I have a weird fondness for oddball entries in video game series. The ones that just don’t quite fit in with the rest of the games in a franchise. Their existence fascinates me, as they often have unusual historical reasons for coming into existence.
Sometimes, different games get reskinned to be part of a franchise they weren’t intended to be in. The most well-known example of this is the US release of Super Mario Bros 2. Originally, it had been a game called Doki Doki Panic. Which, as it turns out, was originally a test for a potential sequel for Super Mario Bros, making the rabbit hole even deeper. But it’s not the only time this has happened. Star Fox Adventures was not originally going to be in the Star Fox universe but was reskinned due to pressure from Nintendo.
Sometimes, it’s a byproduct of when a game is made. For example, early on in a series’ existence, the developers may not know entirely where to take a sequel. Trying different elements in order to find the right path. This was more common in the earlier days of the industry. The examples I’m referring to are Castlevania 2: Simon’s Quest and Legend of Zelda: The Adventures of Link. Both of them were results of developers trying to come up with something that wouldn’t be a copy of their predecessors. While they aren’t necessarily the most beloved games in their respective series, they were early experiments with elements that later became mainstays of their franchises.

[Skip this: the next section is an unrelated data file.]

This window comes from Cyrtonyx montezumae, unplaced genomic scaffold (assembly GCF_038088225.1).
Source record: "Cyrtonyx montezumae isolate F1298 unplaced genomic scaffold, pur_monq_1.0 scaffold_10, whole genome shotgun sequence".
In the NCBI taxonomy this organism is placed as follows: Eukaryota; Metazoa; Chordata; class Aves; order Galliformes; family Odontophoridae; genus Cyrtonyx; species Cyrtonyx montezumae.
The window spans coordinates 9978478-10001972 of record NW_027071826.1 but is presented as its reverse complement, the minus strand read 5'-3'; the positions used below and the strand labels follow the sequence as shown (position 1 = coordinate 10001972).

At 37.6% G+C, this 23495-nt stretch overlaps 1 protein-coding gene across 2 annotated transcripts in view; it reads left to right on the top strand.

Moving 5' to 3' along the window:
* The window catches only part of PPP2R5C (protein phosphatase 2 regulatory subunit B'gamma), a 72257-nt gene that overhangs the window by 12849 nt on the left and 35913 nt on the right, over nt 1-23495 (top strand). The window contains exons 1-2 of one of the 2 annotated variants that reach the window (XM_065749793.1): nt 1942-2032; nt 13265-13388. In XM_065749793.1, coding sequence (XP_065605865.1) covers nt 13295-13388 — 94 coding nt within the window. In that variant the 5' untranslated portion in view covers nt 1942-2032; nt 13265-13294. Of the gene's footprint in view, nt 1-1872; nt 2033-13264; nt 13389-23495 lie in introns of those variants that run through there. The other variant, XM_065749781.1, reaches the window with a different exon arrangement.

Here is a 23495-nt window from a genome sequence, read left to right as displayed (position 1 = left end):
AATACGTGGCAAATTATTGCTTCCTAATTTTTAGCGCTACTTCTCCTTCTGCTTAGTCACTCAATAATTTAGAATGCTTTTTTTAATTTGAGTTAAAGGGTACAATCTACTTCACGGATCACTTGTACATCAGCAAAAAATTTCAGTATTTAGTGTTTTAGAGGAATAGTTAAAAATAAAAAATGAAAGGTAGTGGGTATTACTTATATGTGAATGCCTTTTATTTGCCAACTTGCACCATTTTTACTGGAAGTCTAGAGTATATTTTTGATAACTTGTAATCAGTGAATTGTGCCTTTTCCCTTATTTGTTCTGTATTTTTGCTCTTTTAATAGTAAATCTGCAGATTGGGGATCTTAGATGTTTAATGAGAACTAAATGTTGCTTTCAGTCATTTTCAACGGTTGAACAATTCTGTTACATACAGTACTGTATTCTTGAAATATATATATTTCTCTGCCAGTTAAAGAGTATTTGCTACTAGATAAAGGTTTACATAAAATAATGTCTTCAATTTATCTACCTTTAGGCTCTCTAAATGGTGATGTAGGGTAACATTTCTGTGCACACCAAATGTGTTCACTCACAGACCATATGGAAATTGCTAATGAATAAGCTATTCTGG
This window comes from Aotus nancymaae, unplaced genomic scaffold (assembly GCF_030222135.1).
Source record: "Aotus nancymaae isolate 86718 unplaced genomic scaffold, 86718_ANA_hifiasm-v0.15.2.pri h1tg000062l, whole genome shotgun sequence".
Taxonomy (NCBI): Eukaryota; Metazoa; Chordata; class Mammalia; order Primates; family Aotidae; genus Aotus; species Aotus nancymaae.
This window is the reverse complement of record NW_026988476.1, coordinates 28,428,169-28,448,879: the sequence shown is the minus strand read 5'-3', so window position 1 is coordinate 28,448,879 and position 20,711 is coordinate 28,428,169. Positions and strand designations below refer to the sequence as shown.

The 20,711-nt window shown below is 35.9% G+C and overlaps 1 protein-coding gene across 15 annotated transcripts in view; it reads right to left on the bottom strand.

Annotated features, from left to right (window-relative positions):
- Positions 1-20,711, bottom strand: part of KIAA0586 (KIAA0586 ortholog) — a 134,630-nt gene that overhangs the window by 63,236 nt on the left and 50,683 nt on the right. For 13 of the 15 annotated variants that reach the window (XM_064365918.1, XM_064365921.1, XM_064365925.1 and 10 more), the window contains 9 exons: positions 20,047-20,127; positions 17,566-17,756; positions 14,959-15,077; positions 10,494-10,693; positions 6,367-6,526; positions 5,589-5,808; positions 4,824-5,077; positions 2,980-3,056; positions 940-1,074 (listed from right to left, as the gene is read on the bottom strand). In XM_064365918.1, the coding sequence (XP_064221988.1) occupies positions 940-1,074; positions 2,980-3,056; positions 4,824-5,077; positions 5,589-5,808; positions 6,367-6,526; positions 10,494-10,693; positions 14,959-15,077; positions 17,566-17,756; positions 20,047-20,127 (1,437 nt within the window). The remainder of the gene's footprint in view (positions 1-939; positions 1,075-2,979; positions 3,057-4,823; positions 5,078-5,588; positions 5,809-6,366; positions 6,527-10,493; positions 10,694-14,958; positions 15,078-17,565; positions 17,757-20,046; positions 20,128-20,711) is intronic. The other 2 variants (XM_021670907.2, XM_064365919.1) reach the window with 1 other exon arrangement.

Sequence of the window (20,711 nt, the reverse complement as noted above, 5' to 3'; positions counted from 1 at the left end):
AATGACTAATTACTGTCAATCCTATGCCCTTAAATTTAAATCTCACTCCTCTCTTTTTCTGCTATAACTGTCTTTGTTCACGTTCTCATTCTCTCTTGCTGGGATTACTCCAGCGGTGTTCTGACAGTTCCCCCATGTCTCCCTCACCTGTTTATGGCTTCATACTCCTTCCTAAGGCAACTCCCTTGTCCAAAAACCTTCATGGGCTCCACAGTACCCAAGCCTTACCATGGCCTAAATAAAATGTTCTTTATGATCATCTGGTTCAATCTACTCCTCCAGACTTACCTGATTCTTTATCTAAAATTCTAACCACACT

Sometimes, these differences are due to staffing issues. Perhaps an integral member of the team left the company or the B-Team was called in. In any case, the team that knows this series inside and out aren’t working on this particular entry, and thus things are a little different.
Which brings us to Phantasy Star 3.
Back in Sega’s heyday, Phantasy Star was their core JRPG series. Unlike other contemporary JRPGs like Dragon Quest, Phantasy Star had a heavy science-fiction feel to it. The games take place in the Algol Star system, where groups of heroes battle the recurring evil Dark Force across several planets. Space ships, aliens, and cyborgs are common elements in this series.
The original Phantasy Star was actually the first JRPG brought to the US, being released stateside in 1988 for the Master System. It was also one of Yuji Naka’s early big breaks in Sega and is one of the best games for the Master System, and has since been ported to the Switch. Phantasy Star 2 came to North America in 1990, for the Sega Genesis. While it ramped up the difficulty, it is a solid game and is a beloved entry in the franchise. Phantasy Star 4 changed consoles repeatedly during development but eventually came to North America and Europe on the Genesis in 1995. It is widely regarded as one of the best JRPGs of the 16-bit era (which is a high bar). Among JRPG fans, and among Sega fans, these games are a huge part of the genre and are well-loved.
Phantasy Star 3 Didn’t Get the Love
Phantasy Star 3 was released in the US in 1991. Not long after Phantasy Star 2. As I’ve alluded to, not a lot of the staff from the previous games were working on this one. Yuji Naka by this point was busy working on the Sonic Series, but even the art director, Rieko Kodama, wasn’t involved with this one, as she was still busy working on 2. The composer was new to Sega and hadn’t worked on an RPG before.